Albert Lea population highest in more than 30 years; county sees slight dip
Published 3:01 pm Thursday, August 12, 2021
After seeing a stagnant or declining population in recent decades, Albert Lea had an increase in its population in 2020, according to data released today by the U.S. Census Bureau.
The data listed Albert Lea’s population at 18,492, up from 18,016 in 2010. The next highest census record was in 1980 when the population was 19,200, and the highest-ever census total was in 1970, when the population was listed as 19,418.
Albert Lea City Manager Ian Rigg said from what he has read, metro and urban areas have been steadily growing, while more rural areas have not or are losing population.
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“While we may not be above the national average for population growth, we did move forward in a positive direction,” Rigg said.
He noted he did not know all the reasons for the increase but noted that what a community provides residents can attract new people or retain a larger section of its younger population when they believe there are opportunities for them.
“I would like to believe those are reasons for Albert Lea’s growth in a larger area that shrunk in population overall,” Rigg said.
Rigg said the city’s next steps are to keep the growth going by working on affordable and market rate housing, looking into equitable quality of life for residents, working with current industries to expand, working with educators to open doors, and to continue working with the Albert Lea Economic Development Agency, the county and other partners to bring in new opportunities.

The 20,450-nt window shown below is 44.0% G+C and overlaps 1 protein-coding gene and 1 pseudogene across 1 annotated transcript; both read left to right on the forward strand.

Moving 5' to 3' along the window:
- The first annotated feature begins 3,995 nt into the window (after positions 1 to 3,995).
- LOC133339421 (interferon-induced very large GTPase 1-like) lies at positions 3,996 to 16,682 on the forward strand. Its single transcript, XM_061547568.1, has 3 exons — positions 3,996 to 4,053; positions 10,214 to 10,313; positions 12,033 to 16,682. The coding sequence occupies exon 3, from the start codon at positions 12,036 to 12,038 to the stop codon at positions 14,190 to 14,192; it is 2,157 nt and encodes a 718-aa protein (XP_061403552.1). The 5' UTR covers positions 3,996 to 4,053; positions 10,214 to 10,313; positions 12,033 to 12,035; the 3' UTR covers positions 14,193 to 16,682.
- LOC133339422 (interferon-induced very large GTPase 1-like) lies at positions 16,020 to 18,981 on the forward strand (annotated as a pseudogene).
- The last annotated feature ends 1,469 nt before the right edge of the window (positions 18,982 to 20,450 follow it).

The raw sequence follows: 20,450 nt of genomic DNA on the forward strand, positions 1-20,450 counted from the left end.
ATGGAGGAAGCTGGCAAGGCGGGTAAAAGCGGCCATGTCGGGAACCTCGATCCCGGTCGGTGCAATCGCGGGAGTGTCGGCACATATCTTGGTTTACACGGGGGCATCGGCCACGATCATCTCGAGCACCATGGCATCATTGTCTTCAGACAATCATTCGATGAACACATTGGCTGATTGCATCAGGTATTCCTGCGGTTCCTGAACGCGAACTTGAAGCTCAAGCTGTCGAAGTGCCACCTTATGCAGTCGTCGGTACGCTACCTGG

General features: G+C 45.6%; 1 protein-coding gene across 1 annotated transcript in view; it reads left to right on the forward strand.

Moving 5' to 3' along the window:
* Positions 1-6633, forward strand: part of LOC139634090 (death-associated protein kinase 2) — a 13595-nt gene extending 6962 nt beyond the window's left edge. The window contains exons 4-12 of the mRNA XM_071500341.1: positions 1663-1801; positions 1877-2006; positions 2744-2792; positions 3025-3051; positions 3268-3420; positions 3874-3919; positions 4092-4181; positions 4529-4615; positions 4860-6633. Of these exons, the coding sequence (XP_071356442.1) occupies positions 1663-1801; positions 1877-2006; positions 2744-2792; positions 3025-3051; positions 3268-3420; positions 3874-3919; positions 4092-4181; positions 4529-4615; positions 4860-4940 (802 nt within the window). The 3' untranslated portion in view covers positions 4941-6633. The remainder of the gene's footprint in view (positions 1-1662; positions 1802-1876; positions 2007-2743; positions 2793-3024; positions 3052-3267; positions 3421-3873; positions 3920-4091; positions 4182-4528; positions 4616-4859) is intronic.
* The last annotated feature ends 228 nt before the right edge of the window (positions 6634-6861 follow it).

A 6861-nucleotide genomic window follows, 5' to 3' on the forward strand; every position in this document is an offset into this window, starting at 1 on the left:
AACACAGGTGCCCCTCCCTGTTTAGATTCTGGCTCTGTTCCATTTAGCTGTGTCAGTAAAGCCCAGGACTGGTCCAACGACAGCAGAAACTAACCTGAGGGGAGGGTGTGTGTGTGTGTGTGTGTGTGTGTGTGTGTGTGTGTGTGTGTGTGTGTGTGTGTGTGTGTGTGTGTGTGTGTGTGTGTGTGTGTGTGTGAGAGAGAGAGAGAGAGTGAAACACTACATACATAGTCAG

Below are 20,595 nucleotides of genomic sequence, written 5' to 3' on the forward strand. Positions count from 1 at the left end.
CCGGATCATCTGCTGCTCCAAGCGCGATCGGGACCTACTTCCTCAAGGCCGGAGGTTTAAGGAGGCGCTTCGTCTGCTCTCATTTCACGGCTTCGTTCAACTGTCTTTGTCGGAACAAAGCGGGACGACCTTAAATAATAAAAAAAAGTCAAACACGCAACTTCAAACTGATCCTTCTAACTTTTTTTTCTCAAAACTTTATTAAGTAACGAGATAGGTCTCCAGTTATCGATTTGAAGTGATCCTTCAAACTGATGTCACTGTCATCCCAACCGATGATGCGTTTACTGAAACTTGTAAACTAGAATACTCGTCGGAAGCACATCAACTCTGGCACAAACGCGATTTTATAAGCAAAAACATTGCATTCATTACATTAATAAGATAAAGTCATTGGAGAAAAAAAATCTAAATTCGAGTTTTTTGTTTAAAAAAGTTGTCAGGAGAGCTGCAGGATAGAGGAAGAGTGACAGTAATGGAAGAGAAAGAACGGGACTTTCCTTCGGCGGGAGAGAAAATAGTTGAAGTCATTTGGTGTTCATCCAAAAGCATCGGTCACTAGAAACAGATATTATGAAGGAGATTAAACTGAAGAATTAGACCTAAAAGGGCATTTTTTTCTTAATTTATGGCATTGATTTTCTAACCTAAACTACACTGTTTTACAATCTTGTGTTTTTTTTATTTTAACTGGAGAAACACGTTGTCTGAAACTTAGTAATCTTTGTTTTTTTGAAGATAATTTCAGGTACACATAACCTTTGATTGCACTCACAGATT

Freeborn County population declines
Though the city’s population increased, Freeborn County’s population as a whole decreased 360 people from 2010 to 2020.
The 2020 Census shows the county’s total population declined from 31,255 in 2010 to 30,895 in 2020, or a decrease of 1.2%.
Freeborn County Administrator Tom Jensen said he had expected a decrease in the county numbers and was actually surprised the population had not gone lower, considering the county’s aging population and that the county is not retaining as many youth after high school.
“We weren’t happy to lose population, but I’m happy we didn’t lose more,” he said.
Despite the slight decline, he said he did not anticipate any major changes in county commissioner districts, and he does not expect any changes in county funding or programs.
According to the data, Freeborn County’s population is diversifying, with 84.1%, or 25,988 people, identifying themselves as white. In 2010, that figure was 29,121, or 93.2% of the population.
Increases were reported in all minority race categories except for one, Native Hawaiian and Pacific Islander, where there was a decrease in 13 people.
About 10.3%, or 3,183 people, identified themselves as Hispanic, and 1,148 people identified as Asian, up from 238 in 2000. Black or African American increased from 231 to 486.
People who identified as two or more races increased from 518 in 2000 to 1,857 in 2020.
Jensen said there was a big push locally when the census was taking place to make sure everyone in the community was accurately counted, and he was pleased to see the response from the diverse populations in the community. He noted there is a consensus that one of the only ways to grow outstate rural counties is through immigration. These people also help supply much needed workforce for area businesses, as well, he said.
Decreases were also reported in neighboring Faribault and Waseca counties, with a decrease in populations of 4.3% and 0.9%, respectively.
Mower and Steele counties, on the contrary, saw increases of over 2% each, with Mower County surpassing 40,000 people.
District 27A Rep. Peggy Bennett said she expects her district to expand in size when the district lines are redrawn.
“From what I’ve heard, it typically ends up being decided in the courts because it’s so partisan, so we’ll see what happens with the redrawing of district lines,” she said.
She said moving forward, the area has an opportunity to market itself as friendly and safe in light of some of the events happening in the metro. With the flexiblity of working remotely, more people have the opportunity to live remotely, as well.
She said rural communities need to focus on things that will make it easier to come here. One of the things that sticks out to her, she said, is broadband internet.
Albert Lea census totals
— U.S. Census Bureau